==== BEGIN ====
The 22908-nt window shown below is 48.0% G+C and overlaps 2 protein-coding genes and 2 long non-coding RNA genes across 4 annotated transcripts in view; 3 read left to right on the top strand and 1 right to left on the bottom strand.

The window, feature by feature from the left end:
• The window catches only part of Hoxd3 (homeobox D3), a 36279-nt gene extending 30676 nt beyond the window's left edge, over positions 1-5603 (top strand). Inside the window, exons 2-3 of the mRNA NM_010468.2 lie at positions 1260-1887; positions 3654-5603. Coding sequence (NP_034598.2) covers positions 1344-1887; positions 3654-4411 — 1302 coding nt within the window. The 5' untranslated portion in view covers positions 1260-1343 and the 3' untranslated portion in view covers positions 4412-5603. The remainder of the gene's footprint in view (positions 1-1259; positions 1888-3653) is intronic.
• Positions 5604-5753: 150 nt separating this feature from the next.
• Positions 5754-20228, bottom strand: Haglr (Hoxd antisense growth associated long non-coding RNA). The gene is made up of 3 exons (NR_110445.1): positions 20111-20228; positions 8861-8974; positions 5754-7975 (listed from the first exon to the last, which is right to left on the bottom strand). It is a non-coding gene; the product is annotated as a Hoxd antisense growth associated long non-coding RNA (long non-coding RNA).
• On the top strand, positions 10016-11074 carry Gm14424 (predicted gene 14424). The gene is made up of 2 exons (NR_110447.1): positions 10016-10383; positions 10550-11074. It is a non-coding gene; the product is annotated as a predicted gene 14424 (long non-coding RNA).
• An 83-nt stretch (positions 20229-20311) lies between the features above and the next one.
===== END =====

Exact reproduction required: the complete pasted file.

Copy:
The 22908-nt window shown below is 48.0% G+C and overlaps 2 protein-coding genes and 2 long non-coding RNA genes across 4 annotated transcripts in view; 3 read left to right on the top strand and 1 right to left on the bottom strand.

The window, feature by feature from the left end:
• The window catches only part of Hoxd3 (homeobox D3), a 36279-nt gene extending 30676 nt beyond the window's left edge, over positions 1-5603 (top strand). Inside the window, exons 2-3 of the mRNA NM_010468.2 lie at positions 1260-1887; positions 3654-5603. Coding sequence (NP_034598.2) covers positions 1344-1887; positions 3654-4411 — 1302 coding nt within the window. The 5' untranslated portion in view covers positions 1260-1343 and the 3' untranslated portion in view covers positions 4412-5603. The remainder of the gene's footprint in view (positions 1-1259; positions 1888-3653) is intronic.
• Positions 5604-5753: 150 nt separating this feature from the next.
• Positions 5754-20228, bottom strand: Haglr (Hoxd antisense growth associated long non-coding RNA). The gene is made up of 3 exons (NR_110445.1): positions 20111-20228; positions 8861-8974; positions 5754-7975 (listed from the first exon to the last, which is right to left on the bottom strand). It is a non-coding gene; the product is annotated as a Hoxd antisense growth associated long non-coding RNA (long non-coding RNA).
• On the top strand, positions 10016-11074 carry Gm14424 (predicted gene 14424). The gene is made up of 2 exons (NR_110447.1): positions 10016-10383; positions 10550-11074. It is a non-coding gene; the product is annotated as a predicted gene 14424 (long non-coding RNA).
• An 83-nt stretch (positions 20229-20311) lies between the features above and the next one.